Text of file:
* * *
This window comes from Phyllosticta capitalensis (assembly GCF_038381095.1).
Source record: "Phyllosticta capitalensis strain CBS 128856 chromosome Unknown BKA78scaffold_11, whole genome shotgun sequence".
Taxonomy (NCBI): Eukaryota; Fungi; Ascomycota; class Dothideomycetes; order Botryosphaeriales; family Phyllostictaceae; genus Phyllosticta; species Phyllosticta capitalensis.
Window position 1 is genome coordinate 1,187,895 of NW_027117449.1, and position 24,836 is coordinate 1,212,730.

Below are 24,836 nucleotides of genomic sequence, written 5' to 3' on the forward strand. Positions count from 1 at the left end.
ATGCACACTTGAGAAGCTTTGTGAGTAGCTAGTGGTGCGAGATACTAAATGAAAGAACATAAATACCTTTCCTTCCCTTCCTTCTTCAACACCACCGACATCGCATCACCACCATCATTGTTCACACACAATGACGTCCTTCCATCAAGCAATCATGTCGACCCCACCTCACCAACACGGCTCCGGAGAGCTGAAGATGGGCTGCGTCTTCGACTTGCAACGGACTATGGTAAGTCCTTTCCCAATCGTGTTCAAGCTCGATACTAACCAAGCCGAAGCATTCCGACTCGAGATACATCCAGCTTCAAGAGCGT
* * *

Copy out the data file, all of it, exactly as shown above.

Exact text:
This window comes from Phyllosticta capitalensis (assembly GCF_038381095.1).
Source record: "Phyllosticta capitalensis strain CBS 128856 chromosome Unknown BKA78scaffold_11, whole genome shotgun sequence".
Taxonomy (NCBI): Eukaryota; Fungi; Ascomycota; class Dothideomycetes; order Botryosphaeriales; family Phyllostictaceae; genus Phyllosticta; species Phyllosticta capitalensis.
Window position 1 is genome coordinate 1,187,895 of NW_027117449.1, and position 24,836 is coordinate 1,212,730.

Below are 24,836 nucleotides of genomic sequence, written 5' to 3' on the forward strand. Positions count from 1 at the left end.
ATGCACACTTGAGAAGCTTTGTGAGTAGCTAGTGGTGCGAGATACTAAATGAAAGAACATAAATACCTTTCCTTCCCTTCCTTCTTCAACACCACCGACATCGCATCACCACCATCATTGTTCACACACAATGACGTCCTTCCATCAAGCAATCATGTCGACCCCACCTCACCAACACGGCTCCGGAGAGCTGAAGATGGGCTGCGTCTTCGACTTGCAACGGACTATGGTAAGTCCTTTCCCAATCGTGTTCAAGCTCGATACTAACCAAGCCGAAGCATTCCGACTCGAGATACATCCAGCTTCAAGAGCGT